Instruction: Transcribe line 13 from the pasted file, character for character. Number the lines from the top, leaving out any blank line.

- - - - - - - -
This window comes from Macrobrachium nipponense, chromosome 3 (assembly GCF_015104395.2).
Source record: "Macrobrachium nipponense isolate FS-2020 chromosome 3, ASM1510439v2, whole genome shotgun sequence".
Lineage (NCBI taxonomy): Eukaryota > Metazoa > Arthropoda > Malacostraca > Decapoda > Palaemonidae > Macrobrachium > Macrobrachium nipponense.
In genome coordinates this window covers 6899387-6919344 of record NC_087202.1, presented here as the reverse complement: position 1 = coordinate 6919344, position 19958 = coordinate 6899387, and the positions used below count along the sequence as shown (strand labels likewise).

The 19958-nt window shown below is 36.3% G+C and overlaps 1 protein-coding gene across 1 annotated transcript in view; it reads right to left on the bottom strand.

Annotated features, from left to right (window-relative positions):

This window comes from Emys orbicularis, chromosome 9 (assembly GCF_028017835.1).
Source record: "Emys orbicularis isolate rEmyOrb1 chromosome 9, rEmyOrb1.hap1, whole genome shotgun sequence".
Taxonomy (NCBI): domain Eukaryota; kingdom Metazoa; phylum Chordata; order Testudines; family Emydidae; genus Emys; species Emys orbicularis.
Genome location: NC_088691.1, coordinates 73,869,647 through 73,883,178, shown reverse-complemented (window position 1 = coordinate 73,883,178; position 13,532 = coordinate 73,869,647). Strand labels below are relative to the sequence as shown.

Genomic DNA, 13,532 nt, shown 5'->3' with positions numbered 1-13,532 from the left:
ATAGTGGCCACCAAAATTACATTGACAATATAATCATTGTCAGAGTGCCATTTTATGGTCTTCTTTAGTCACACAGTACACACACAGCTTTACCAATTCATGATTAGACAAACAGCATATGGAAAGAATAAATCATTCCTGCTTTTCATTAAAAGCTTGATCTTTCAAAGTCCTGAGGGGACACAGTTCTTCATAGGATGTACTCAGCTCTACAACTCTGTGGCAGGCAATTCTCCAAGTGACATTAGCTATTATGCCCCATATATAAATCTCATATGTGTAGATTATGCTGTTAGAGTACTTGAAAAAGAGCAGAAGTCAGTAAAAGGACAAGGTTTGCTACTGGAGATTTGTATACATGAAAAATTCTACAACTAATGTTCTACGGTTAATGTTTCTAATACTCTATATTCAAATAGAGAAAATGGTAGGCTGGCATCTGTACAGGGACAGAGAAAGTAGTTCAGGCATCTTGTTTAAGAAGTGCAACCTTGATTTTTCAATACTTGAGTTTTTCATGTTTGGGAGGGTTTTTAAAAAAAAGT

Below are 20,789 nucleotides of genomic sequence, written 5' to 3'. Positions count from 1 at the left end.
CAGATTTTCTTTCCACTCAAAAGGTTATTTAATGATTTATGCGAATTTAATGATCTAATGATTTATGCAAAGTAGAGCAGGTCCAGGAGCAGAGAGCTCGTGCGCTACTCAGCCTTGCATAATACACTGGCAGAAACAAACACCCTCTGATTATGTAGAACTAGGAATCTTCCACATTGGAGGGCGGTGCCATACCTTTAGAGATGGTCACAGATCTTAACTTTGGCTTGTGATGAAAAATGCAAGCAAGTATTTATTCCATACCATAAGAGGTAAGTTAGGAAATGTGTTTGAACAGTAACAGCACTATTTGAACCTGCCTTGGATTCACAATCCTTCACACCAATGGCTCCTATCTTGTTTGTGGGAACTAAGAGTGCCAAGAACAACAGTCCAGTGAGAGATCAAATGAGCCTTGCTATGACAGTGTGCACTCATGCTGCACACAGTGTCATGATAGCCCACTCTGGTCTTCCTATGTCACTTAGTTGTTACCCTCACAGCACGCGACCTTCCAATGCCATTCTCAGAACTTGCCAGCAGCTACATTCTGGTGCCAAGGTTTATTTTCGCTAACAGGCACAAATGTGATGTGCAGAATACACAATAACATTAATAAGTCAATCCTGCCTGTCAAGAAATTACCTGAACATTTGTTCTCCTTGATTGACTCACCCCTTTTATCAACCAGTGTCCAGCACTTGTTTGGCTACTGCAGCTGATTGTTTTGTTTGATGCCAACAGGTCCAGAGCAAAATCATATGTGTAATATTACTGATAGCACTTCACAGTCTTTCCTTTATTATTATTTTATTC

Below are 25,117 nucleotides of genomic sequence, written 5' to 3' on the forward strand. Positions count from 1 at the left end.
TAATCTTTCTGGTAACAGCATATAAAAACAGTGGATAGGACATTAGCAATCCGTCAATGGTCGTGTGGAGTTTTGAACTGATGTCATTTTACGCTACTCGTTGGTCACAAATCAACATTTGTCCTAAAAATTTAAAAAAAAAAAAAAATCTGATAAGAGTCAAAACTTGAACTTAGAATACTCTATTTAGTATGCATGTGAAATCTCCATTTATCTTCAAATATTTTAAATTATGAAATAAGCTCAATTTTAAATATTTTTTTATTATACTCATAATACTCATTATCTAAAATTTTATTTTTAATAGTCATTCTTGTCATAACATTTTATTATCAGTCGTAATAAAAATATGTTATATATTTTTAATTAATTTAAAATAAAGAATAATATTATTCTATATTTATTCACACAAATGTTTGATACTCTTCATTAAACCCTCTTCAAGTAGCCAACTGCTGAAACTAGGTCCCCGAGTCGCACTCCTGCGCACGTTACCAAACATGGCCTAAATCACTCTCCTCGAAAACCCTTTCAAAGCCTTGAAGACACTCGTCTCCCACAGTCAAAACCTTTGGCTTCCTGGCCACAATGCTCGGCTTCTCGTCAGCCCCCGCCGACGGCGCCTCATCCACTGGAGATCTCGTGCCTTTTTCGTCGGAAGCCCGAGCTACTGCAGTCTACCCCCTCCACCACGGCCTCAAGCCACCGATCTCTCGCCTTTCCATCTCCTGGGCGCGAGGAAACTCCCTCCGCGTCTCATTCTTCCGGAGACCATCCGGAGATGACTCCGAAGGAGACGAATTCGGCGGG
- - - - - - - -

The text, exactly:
Below are 20,789 nucleotides of genomic sequence, written 5' to 3'. Positions count from 1 at the left end.